Grim picture of India burning in Covid wave


Family members and ambulance workers in PPE kits carry the bodies of victims who died of the Covid-19 coronavirus at a crematorium in New Delhi on April 27, 2021 (Photo: PRAKASH SINGH/AFP via Getty Images).
Family members and ambulance workers in PPE kits carry the bodies of victims who died of the Covid-19 coronavirus at a crematorium in New Delhi on April 27, 2021 (Photo: PRAKASH SINGH/AFP via Getty Images).

 

By Amit Roy

THE images of cremation grounds all over India show the country is burning – literally – during the current pandemic in the country. The crisis has rede­fined the idea of what is home.

Many still tend to think of In­dia as the “mother country”. For me, one comment stood out from a returning Indian who managed to beat last Friday’s (23) 4am deadline before India was placed on the “red list”.

He told Radio 4’s Today after landing at Heathrow: “I feel like kissing the ground.”

I thought about his throwaway remark which reinforces the no­tion that India is a country that Indians settled in the UK visit for weddings, family occasions, business and emergencies when elderly parents are taken ill, but Britain is now “home”.

From now on Indian nationals are banned from coming to the UK until the country is taken off the red list. Indians who are Brit­ish nationals or have residence rights are allowed to return, but have to quarantine in a hotel at a cost of nearly £2,000.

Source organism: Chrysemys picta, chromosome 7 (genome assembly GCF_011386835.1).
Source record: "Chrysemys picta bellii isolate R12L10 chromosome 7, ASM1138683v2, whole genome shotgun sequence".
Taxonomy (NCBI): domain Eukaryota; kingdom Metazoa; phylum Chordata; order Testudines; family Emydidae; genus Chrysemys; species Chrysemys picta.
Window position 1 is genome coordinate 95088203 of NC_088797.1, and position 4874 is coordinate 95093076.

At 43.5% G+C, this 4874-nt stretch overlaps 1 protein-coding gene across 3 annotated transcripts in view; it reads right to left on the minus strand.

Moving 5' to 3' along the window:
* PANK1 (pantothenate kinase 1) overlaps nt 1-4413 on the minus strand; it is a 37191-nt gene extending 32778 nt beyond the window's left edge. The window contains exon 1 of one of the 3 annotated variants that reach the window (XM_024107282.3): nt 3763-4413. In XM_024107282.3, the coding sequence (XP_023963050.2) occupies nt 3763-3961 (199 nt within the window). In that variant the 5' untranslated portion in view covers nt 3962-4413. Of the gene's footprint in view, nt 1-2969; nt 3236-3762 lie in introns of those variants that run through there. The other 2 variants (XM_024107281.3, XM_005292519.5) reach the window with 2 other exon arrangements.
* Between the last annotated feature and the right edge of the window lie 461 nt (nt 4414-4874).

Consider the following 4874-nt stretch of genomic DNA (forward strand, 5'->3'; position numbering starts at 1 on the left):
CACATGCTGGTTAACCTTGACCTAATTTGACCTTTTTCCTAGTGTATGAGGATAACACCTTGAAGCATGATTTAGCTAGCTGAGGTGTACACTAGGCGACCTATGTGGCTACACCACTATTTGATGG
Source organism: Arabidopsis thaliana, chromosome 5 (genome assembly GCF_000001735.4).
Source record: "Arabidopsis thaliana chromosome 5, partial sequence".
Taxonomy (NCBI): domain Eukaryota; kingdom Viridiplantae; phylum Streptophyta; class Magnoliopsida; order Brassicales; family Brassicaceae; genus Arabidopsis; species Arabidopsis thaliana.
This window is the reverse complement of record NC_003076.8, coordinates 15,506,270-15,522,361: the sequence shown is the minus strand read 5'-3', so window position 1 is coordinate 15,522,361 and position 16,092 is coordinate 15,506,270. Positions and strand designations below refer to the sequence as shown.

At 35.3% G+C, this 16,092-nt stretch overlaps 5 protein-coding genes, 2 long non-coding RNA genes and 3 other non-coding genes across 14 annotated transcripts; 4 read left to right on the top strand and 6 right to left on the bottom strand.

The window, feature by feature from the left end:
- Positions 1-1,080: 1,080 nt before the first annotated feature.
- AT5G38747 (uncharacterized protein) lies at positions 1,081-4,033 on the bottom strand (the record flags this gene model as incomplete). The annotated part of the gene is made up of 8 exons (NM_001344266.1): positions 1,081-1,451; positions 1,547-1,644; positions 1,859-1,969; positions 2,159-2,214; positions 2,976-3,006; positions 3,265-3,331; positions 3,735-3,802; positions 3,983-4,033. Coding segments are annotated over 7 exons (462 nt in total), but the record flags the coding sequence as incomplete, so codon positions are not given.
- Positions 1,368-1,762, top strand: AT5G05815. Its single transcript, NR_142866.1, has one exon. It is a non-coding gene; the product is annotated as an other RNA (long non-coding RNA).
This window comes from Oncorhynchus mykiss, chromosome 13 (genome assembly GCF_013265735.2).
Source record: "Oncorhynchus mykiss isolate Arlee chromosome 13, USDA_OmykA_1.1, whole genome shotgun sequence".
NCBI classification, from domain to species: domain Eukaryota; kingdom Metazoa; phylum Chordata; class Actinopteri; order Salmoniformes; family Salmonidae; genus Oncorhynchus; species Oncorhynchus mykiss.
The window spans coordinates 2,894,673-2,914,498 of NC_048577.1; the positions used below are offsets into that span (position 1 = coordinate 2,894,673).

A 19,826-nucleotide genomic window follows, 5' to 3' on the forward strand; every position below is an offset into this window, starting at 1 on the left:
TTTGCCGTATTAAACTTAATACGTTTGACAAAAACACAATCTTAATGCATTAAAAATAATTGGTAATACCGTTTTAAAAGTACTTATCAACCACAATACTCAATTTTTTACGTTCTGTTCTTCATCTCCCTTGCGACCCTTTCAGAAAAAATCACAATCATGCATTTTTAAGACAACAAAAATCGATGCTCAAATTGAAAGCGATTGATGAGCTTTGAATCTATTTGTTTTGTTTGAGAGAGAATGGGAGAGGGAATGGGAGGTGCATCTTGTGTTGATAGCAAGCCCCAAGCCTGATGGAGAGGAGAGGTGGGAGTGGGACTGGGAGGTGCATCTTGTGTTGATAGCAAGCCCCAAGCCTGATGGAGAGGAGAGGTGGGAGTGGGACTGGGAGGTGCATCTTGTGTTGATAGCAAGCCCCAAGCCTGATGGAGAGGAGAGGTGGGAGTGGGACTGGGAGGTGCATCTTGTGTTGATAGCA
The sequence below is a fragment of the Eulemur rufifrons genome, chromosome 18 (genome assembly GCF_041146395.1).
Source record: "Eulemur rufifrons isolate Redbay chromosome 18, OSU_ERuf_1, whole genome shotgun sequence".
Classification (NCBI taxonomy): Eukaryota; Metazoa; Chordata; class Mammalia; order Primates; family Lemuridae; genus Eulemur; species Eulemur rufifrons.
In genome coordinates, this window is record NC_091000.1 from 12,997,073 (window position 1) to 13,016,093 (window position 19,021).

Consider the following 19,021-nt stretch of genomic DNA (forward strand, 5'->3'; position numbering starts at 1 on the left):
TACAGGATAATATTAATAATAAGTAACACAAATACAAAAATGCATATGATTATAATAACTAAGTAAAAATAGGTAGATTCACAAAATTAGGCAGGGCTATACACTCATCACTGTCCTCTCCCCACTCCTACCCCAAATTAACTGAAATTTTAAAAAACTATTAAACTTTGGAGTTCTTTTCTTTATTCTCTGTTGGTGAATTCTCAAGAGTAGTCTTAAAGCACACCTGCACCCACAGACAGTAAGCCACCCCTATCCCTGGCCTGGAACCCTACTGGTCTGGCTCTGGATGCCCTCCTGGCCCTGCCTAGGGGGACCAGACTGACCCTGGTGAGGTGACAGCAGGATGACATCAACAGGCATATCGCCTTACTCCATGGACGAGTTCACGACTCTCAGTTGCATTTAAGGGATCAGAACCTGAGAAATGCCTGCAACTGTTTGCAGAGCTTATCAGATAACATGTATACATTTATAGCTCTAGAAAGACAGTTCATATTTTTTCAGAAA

Airlines have clearly been profiteering during this period.

Biju Mathew, a social services manager from Walsall who was in India visiting family, said he had to get back to work. He packed within half an hour with­out saying a proper goodbye to his parents so he could beat the deadline. “Eventually, a friend in the UK managed to book me a ticket from Mumbai to Manches­ter,” said Biju, who had to fork out £2,000 for the one-way flight.

The UK government should certainly introduce a concession for students.

Rohish Mirje, 23, has a flight booked to the UK next Tuesday (4) to complete his master’s de­gree at Warwick University. He had returned home to Sangli in Maharashtra from Coventry at Christmas, but after paying more than £30,000 in tuition and ac­commodation fees, he is now faced with having to fork out £1,700 to quarantine in the UK.

He said: “I would urge the UK to give us a discount or exemp­tion on this, or even make a strict rule that we quarantine in hos­tels or accommodation.

“This is affecting thousands of students in India and we are not coming for tourism, we are here for education. When I heard about the travel ban it was like all the dreams were scattering. It’s been a difficult time for us.”

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